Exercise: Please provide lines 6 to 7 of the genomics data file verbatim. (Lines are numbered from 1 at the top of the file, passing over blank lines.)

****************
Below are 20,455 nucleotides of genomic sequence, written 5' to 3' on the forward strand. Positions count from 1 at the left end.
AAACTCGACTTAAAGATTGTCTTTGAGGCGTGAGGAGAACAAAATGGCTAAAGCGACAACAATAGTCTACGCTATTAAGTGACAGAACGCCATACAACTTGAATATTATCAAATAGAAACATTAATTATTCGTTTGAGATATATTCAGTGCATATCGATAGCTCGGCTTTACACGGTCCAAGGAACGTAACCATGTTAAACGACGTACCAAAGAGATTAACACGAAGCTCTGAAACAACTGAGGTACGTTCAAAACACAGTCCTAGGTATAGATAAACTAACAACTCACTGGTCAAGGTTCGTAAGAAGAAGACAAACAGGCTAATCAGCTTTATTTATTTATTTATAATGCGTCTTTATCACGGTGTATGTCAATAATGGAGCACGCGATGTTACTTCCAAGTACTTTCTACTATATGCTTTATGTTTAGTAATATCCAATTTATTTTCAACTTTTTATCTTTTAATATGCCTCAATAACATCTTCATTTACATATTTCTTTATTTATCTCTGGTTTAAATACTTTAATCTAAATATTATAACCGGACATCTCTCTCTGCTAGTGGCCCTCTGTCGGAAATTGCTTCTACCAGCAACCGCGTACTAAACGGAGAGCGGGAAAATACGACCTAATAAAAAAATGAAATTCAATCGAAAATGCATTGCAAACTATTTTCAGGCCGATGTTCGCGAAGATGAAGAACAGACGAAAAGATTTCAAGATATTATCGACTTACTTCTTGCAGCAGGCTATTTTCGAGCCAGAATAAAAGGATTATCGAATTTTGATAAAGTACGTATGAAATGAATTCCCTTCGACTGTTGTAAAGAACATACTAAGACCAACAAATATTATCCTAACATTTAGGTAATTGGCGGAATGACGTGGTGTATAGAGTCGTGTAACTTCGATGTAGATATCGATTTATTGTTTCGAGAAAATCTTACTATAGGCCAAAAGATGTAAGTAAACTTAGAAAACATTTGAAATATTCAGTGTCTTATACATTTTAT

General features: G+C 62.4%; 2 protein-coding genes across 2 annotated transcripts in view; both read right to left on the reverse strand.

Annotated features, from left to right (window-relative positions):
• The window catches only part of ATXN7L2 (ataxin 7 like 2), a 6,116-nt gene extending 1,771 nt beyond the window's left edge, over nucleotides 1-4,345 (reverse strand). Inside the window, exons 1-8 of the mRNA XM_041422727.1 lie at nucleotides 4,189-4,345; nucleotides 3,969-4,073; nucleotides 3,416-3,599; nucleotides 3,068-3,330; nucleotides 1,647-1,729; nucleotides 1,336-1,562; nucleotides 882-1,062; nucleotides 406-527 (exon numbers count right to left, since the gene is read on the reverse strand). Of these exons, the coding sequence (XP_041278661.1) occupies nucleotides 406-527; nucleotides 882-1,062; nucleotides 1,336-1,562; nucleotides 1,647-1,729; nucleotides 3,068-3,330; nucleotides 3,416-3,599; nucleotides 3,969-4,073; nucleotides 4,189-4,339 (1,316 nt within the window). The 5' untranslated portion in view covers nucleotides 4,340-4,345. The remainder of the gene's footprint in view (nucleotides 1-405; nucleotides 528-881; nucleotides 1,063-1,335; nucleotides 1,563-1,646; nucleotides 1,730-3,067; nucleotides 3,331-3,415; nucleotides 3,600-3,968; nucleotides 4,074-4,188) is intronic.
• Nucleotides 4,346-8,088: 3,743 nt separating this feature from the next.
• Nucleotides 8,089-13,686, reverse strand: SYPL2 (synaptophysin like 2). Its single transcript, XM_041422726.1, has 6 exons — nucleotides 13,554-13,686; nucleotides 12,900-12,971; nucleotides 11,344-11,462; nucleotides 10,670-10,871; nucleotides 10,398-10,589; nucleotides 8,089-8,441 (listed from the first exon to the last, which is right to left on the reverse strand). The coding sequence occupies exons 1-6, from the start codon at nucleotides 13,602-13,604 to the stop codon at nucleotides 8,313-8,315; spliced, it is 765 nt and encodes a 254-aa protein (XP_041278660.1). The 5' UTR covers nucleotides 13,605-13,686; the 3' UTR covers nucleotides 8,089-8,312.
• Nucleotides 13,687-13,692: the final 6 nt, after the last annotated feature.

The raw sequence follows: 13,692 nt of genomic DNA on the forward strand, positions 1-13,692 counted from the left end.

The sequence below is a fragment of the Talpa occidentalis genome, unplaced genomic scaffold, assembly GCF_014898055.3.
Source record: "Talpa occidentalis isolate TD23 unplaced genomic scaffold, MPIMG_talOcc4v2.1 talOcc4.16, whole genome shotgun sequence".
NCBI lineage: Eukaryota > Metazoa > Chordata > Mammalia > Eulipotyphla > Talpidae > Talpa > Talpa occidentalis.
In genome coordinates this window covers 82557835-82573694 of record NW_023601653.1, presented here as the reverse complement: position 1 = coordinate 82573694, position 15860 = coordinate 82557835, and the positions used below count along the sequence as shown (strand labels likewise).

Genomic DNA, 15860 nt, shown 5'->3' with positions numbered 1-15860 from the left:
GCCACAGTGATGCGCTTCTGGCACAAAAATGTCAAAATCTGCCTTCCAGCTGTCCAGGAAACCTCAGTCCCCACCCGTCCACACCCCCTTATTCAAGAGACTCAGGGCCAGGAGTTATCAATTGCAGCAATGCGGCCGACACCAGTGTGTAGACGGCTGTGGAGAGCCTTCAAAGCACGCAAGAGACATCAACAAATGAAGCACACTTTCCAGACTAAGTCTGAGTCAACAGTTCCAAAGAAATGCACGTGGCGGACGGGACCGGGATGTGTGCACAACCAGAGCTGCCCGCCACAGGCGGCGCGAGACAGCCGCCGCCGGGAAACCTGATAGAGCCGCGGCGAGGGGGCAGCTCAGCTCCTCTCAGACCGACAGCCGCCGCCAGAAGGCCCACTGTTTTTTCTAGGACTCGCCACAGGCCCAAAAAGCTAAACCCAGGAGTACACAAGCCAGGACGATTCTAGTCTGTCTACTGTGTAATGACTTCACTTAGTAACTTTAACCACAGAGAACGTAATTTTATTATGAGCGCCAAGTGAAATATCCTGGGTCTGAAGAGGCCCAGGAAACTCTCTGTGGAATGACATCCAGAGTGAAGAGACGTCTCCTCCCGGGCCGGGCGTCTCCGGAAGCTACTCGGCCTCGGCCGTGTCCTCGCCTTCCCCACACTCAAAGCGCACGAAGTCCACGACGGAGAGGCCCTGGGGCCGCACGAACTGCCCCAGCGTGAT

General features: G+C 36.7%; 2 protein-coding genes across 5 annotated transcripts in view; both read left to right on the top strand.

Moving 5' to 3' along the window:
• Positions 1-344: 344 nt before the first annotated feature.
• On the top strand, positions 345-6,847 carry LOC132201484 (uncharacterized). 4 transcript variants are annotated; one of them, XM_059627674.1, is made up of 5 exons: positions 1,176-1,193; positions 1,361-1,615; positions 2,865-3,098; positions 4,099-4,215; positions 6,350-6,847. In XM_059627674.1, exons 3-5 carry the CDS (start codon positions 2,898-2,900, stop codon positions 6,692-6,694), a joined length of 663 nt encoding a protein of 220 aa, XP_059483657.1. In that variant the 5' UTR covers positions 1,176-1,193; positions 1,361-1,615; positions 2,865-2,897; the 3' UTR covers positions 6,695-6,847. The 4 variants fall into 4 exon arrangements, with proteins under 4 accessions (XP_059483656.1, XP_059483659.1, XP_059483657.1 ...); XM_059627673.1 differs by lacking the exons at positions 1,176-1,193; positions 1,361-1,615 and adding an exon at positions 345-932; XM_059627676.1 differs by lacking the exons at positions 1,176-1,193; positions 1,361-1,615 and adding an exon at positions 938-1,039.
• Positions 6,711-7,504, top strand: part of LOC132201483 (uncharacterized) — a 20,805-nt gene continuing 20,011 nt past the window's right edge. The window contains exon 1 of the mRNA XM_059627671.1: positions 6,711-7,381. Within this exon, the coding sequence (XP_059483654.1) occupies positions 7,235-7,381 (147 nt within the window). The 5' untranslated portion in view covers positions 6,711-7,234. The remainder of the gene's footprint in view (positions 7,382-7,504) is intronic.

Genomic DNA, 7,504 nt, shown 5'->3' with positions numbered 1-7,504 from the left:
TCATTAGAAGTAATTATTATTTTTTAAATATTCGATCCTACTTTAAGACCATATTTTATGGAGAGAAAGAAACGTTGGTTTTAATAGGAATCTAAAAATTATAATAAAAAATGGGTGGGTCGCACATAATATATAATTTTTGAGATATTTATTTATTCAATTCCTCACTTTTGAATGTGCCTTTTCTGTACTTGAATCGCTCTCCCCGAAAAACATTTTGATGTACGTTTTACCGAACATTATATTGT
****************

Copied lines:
• Nucleotides 4,346-8,088: 3,743 nt separating this feature from the next.
• Nucleotides 8,089-13,686, reverse strand: SYPL2 (synaptophysin like 2). Its single transcript, XM_041422726.1, has 6 exons — nucleotides 13,554-13,686; nucleotides 12,900-12,971; nucleotides 11,344-11,462; nucleotides 10,670-10,871; nucleotides 10,398-10,589; nucleotides 8,089-8,441 (listed from the first exon to the last, which is right to left on the reverse strand). The coding sequence occupies exons 1-6, from the start codon at nucleotides 13,602-13,604 to the stop codon at nucleotides 8,313-8,315; spliced, it is 765 nt and encodes a 254-aa protein (XP_041278660.1). The 5' UTR covers nucleotides 13,605-13,686; the 3' UTR covers nucleotides 8,089-8,312.